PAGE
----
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Quote:
Originally Posted by Duckster View Post
Real Fact #36 - A duck's quack doesn't echo. This is false.
The way you posted this is ambiguous. I cannot tell whether "This is false" is part of the "Real Fact", or whether it is your comment on it.

I am here now to report that Real Fact #36 is simply, "A duck's quack doesn't echo." That is patently false, leading me to conclude that there may be other "Real Facts" which are also false.
Quote:
Originally Posted by Real Fact #53
The average women consumes six pounds of lipstick in her lifetime.
They also have spelling/grammar errors.
Quote:
Originally Posted by Real Fact 146
The smallest county in America is New York County, better known as Manhattan.
Wikipedia says that Manahattan ranks #2, and that Kalawao County, Hawaii is about half the size of Manhattan.
Quote:
Originally Posted by Real Fact 163
The first penny had the motto "Mind your own business."
Absurd. See also Wikipedia.
Quote:
Originally Posted by Real Fact 180
The first VCR was made in 1956 and was the size of a piano.
This is either wrong, or another spelling error. The "C" in VCR stands for "cassette". The first recorders were on reel-to-reel tapes, and were called VTRs. The convenient cassette format came later.

'Nuff said.
Old 06-30-2013, 07:52 AM
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"Mind Your Own Business" is a simple misquote. The Fugio Cent actually said "Mind Your Business." Slightly different connotation.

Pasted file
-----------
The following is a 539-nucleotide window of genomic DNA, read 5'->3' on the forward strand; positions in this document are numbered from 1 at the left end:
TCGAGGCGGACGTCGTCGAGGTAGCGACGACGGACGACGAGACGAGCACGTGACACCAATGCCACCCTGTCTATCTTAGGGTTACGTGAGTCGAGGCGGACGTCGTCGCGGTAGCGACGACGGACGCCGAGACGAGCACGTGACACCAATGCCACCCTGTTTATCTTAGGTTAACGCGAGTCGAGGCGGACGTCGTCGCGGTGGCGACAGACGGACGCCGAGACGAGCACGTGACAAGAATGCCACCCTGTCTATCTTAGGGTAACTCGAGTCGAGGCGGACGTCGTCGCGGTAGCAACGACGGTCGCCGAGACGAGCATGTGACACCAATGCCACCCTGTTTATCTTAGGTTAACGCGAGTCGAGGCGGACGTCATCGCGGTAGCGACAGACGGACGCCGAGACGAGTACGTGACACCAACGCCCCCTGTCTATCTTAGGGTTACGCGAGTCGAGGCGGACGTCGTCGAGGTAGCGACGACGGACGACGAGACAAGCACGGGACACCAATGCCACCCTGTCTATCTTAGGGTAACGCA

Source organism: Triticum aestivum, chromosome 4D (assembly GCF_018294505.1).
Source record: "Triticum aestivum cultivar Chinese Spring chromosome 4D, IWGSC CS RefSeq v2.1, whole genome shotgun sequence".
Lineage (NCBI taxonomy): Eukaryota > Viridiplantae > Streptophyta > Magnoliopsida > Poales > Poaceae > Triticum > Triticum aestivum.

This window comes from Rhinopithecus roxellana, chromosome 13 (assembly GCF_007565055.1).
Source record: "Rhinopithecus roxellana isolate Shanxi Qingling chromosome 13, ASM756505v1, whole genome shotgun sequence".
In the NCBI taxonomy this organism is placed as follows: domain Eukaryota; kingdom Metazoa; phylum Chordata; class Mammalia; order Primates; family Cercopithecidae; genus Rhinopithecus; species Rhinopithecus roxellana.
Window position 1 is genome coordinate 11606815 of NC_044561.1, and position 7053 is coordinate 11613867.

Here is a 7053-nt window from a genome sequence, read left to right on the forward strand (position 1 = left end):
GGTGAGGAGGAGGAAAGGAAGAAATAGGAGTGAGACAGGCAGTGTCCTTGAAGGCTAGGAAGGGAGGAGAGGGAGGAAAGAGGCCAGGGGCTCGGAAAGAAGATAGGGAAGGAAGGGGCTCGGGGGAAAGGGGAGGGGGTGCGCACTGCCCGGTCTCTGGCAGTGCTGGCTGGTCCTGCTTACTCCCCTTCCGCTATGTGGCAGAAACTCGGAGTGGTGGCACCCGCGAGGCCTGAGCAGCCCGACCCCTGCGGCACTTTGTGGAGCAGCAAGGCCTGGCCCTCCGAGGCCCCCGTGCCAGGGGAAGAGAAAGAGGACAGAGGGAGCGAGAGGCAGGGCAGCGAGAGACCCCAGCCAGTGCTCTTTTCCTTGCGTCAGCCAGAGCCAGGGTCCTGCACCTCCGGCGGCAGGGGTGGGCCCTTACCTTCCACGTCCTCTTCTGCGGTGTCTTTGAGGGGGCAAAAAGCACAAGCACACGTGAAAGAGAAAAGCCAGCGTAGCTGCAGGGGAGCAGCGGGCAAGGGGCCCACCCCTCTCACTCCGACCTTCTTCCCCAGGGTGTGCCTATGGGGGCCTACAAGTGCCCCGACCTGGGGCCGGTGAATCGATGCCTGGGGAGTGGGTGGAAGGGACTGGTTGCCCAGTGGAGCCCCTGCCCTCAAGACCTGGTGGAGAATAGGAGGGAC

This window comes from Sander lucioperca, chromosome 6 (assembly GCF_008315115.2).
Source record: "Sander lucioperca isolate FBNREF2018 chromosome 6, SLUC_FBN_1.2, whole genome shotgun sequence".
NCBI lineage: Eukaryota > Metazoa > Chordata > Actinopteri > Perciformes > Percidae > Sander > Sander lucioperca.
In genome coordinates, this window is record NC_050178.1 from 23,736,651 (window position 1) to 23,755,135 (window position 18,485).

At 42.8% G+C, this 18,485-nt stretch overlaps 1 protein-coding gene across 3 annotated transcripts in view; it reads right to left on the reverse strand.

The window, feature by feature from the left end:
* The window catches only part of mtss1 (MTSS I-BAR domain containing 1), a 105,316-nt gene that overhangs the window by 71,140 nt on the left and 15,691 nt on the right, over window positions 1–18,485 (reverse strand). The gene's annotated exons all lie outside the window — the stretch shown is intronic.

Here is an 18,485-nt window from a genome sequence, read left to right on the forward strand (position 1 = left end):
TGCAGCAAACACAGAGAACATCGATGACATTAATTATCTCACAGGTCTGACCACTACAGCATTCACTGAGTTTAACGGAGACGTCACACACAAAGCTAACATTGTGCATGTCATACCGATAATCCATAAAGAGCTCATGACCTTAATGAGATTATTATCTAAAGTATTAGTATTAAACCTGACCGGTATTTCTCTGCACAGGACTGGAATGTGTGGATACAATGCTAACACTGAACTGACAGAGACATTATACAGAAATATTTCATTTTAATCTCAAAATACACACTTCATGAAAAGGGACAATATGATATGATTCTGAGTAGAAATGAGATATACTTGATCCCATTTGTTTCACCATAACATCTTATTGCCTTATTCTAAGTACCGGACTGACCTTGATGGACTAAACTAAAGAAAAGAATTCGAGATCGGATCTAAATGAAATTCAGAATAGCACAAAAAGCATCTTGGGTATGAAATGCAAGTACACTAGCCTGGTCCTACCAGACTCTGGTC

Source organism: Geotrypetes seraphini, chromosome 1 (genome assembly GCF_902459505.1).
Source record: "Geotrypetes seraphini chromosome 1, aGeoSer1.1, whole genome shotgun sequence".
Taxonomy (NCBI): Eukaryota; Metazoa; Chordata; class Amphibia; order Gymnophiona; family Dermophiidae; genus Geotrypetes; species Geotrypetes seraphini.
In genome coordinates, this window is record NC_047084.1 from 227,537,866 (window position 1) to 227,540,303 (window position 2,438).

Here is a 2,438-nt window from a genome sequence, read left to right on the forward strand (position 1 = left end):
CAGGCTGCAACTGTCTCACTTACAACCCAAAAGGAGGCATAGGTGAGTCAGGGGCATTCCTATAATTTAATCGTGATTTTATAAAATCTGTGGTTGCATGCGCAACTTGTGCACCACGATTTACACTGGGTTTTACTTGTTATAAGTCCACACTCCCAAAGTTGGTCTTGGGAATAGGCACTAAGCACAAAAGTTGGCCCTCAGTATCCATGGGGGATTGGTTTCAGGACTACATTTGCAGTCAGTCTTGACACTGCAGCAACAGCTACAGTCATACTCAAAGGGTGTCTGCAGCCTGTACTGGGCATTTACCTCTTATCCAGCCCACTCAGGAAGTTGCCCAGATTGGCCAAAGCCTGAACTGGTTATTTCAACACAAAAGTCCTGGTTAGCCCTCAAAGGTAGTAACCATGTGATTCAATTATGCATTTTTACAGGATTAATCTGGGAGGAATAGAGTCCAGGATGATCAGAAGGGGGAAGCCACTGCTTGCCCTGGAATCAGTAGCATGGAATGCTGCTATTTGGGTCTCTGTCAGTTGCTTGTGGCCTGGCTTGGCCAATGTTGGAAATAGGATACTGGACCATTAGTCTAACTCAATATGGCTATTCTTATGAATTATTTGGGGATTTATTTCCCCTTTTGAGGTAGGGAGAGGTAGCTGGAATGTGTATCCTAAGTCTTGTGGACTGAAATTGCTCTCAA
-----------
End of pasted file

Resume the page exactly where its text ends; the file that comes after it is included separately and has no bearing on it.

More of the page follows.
Old 06-30-2013, 08:39 AM
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Originally Posted by Krokodil View Post
"Mind Your Own Business" is a simple misquote. The Fugio Cent actually said "Mind Your Business." Slightly different connotation.
Wonderful. So, at best, these Real Facts are true, but loaded with spelling errors, grammar errors, exaggerations, and misquotes.
Old 06-30-2013, 09:28 AM
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While quite a few of the Snapple "real facts" are false, the OP's question is whether they are deliberately false.
Old 06-30-2013, 11:46 AM
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Does this mean that Snapple may not actually be made from the best stuff on Earth!?
Old 07-01-2013, 05:01 AM
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Others that are obviously false:

Quote:
8 A bee has five eyelids.
Really? Bees have compound eyes and no eyelids.

Quote:
13 Cats have over 100 vocal chords.
I'm pretty sure they meant that cats have over 100 different vocalizations, not vocal chords.

Quote:
20 Broccoli is the only vegetable that is also a flower.